Almost everyone has heard the term ‘pain and suffering’ at some point. In a personal injury case, pain and suffering is an element of non-economic damages

In fact, it is not at all unusual for a victim’s compensation for pain and suffering to amount to more than all other elements of their compensation combined.

Examples of Medical Conditions That Generate Particularly High Pain and Suffering Claims

The following types of injuries add up to a high percentage of all pain and suffering claims:

  • Amputations;
  • Blindness;
  • Certain kinds of cancer (due to toxic exposure, for example);
  • Complex regional pain syndrome (CRPS);
  • Debilitating mental health conditions such as PTSD;
  • Disfiguring facial injuries (resulting in psychological torment);
  • Severe burns;
  • Severe infectious diseases such as sepsis;
  • Severe internal injuries;
  • Severe neurological disorders;
  • Severe orthopedic injuries;
  • Spinal cord injuries;
  • Toxic exposure to chemicals; and
  • Traumatic brain injuries (TBI).

Of course, the human body is complex, and there are thousands of ways to injure it. The foregoing list simply presents some of the most common and painful injuries.

Factors That Influence the Amount of a Pain and Suffering Claim

There is no certain mathematical formula that you must use to calculate any claim for pain and suffering. Different claimants apply different methods and emphasize different elements of compensation. Below is a listing and explanation of some of the most common factors.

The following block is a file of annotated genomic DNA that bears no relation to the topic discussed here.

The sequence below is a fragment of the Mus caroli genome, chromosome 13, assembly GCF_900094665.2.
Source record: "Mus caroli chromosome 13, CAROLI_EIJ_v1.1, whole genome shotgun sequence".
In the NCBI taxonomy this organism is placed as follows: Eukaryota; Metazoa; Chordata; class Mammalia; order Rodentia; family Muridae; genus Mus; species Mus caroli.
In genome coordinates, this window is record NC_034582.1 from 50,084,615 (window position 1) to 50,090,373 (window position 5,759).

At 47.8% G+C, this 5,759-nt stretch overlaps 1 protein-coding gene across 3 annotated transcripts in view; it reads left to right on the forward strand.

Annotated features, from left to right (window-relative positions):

• The overall severity of the injury.
  • The duration of your suffering: A less intense pain might command higher compensation than pain of greater intensity but shorter duration.
  • Your age. If you are young and face a lifetime of chronic pain, for example, your recovery should be higher.
  • The impact of your injury on your daily life and activities. You might characterize this as a form of suffering, even if it’s not physically painful.
  • The type of medical treatment you need. Sometimes, the treatment is more painful than the condition you’re treating.
  • Your estimated need for future medical treatment. You might need an expert to estimate this amount.
  • The emotional and psychological trauma you have endured.
  • Any pre-existing conditions, which might lessen the amount of suffering attributable to your new injury.

Your lawyer might be able to think of many more forms of pain and suffering for you to claim. 

Evidence of Pain and Suffering

Since ‘pain and suffering’ is inherently intangible, it can be difficult to think of what sort of evidence you might need to prove it. Following is a list of some of the evidence that claimants have used in previous cases:

  • Affidavits from family and friends;
  • Before and after photographs;
  • A daily ‘pain journal’ that you might keep;
  • Detailed medical bills;
  • Your doctor’s notes and medical records;
  • Your employment records showing lost work time;
  • Expert testimony on the painfulness of your condition and your future medical needs;
  • Expert testimony on the nature and duration of your injury;
  • Your own testimony;
  • Medical imaging (e.g., X-rays, MRIs);
  • Pain management treatment records;
  • Physical therapy records;
  • Prescription records for pain medication;
  • Psychological evaluations;
  • Records of alternative therapies such as acupuncture (which the insurance company might question as a medical expense);
  • Statements from mental health experts (about the psychological effects of chronic pain, for example);
  • Testimony from family members;
  • Testimony from occupational therapists;
  • Video diaries;
  • Witness testimony about changes in your behavior; and
  • Written statements from medical professionals (sometimes admissible in court).